The par-4 15th is nearly as intimidating as #4 and considered by many to be the most demanding hole on the course, despite the wide-open appearance from the tee. Its green rests on a ledge 50 feet above the fairway, and the slope in between is carved by deep bunkers and covered with heavy rough. And even with a strong drive in the fairway from the middle tees, it will still take a fantastic shot with a long iron to reach and hold the mildly (once severely) contoured green. The 457-yard 16th (490 from the back) scoots back down the hill and invites drivers to bomb away. But leaving tee shots off to the right brings rough and fescue into play and also creates a poor angle into what's essentially a diagonal green protected on the short side by another enormous sand trap.
Finally, the Black offers a bit of a breather -- on #18. The downhill tee shot is threatened by clusters of puzzle-piece bunkers left and right of the landing area, but avoid those and the reward is a surprisingly tame approach to an elevated green. Don't let your guard down though -- there's plenty of sand still left around the sides to bury high hopes on the closing hole.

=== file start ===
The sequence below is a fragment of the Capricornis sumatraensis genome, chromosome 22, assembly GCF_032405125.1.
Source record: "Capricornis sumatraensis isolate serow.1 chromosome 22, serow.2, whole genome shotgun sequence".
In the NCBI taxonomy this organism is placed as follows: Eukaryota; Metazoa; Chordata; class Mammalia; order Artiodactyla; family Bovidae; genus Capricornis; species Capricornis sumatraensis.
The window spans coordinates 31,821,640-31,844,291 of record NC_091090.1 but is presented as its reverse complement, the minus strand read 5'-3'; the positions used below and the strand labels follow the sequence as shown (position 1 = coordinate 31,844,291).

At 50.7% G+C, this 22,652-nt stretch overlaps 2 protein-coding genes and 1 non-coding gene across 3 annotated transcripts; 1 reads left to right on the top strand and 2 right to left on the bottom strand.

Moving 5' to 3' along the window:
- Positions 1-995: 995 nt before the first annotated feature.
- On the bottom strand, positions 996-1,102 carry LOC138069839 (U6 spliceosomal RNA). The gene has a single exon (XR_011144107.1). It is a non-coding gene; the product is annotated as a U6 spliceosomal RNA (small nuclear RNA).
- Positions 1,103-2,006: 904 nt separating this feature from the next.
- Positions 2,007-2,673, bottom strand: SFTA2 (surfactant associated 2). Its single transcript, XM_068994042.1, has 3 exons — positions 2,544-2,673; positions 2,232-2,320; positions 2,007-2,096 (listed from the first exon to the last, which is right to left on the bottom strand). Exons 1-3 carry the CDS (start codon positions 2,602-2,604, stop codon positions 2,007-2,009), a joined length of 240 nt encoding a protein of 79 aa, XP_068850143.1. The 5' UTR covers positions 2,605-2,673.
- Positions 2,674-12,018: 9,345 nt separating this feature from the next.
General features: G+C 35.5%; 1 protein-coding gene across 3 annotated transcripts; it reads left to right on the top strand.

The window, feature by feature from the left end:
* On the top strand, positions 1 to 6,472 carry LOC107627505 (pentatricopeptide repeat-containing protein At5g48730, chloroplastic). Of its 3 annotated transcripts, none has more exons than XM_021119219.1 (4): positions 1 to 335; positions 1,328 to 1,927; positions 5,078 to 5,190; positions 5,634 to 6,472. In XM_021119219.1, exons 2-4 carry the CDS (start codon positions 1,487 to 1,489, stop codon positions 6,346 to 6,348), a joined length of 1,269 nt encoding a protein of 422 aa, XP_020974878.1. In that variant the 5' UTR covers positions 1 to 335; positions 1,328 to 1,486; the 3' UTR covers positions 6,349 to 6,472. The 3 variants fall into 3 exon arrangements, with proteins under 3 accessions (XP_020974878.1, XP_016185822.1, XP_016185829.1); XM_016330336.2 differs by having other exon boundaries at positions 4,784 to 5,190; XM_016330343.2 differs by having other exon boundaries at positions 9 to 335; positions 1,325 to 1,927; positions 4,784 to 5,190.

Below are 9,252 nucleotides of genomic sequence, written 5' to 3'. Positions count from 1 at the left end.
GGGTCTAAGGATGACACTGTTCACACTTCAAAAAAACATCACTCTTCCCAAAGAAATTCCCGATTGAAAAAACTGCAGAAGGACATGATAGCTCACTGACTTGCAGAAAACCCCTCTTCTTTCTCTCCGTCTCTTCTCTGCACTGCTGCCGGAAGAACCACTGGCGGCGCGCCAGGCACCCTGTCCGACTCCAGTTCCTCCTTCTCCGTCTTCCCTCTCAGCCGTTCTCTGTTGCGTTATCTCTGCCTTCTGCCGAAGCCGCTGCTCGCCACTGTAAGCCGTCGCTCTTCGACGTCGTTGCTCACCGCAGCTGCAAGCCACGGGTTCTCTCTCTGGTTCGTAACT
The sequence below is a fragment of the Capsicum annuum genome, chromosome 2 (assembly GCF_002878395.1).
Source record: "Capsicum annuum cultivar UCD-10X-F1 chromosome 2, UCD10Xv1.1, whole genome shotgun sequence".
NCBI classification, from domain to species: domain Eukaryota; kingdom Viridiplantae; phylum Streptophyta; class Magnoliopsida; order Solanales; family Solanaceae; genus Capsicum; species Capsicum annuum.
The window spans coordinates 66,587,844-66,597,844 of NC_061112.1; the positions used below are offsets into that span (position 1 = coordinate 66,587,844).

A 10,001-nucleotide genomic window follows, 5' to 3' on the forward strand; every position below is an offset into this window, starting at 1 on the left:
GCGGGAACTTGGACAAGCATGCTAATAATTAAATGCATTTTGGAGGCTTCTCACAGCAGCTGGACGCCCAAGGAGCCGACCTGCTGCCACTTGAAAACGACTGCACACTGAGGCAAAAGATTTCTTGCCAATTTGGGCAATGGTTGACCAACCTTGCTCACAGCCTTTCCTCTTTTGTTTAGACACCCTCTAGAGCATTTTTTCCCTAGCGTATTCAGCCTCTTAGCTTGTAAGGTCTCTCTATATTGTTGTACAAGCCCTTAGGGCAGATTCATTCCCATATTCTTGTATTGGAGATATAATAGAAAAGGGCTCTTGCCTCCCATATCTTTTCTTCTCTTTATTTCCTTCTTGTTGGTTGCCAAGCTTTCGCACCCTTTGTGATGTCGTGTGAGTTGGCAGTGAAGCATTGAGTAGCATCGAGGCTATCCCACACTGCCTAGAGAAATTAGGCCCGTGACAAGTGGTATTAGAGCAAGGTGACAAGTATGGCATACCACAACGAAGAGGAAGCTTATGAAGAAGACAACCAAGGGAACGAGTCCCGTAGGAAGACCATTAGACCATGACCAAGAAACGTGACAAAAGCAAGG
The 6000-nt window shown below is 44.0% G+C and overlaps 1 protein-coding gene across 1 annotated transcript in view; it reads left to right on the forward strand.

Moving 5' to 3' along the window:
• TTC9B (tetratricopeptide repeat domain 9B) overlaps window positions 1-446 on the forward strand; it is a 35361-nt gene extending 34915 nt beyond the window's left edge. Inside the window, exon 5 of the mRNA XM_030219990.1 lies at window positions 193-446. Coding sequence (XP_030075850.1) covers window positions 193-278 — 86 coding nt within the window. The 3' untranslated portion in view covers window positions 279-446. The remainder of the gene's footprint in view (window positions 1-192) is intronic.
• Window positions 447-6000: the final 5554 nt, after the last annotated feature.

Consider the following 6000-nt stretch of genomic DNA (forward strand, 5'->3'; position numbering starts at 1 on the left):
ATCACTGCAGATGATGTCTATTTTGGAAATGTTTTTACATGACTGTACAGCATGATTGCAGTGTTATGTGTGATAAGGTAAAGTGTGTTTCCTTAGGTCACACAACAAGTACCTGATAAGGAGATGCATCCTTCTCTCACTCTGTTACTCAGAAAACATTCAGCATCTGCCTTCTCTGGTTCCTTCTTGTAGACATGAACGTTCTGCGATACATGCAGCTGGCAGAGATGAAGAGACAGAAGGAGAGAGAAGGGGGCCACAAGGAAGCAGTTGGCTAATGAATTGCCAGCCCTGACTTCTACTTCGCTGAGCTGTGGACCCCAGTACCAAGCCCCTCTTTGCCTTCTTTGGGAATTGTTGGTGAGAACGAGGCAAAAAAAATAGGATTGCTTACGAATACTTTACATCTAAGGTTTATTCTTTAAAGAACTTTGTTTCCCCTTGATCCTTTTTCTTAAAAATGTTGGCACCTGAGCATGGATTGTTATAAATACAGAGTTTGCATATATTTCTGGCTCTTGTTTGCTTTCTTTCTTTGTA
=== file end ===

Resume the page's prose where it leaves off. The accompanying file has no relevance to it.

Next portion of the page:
The restoration led by Rees Jones in advance of the 2002 Open took a great but neglected course and turned it into a universally renowned beauty that's almost too stunning for a local muni. Long Islanders and visiting players have been reaping the benefits ever since. The bunkers were repaired and reshaped and now stand out as the course's signature element. Flowing within the grand scale of the course (see #4), the traps are striking.
To many, the sheer size of the course is the Black's most memorable trait. You'll feel like you're a foot tall in some spots. Photos fail to capture the course's elevation and contouring. In a region of mostly flat, paved suburbia, Bethpage State Park as a whole clings to its hills and valleys. The physical rises and falls of the Black Course are startling. One needs only to drive down Round Swamp Road to observe the 15th green perched way up, almost suspended in the air. But only those marching up and down the Black's fairways will be able to take in firsthand the drop from the par-3 eighth tee to the green below.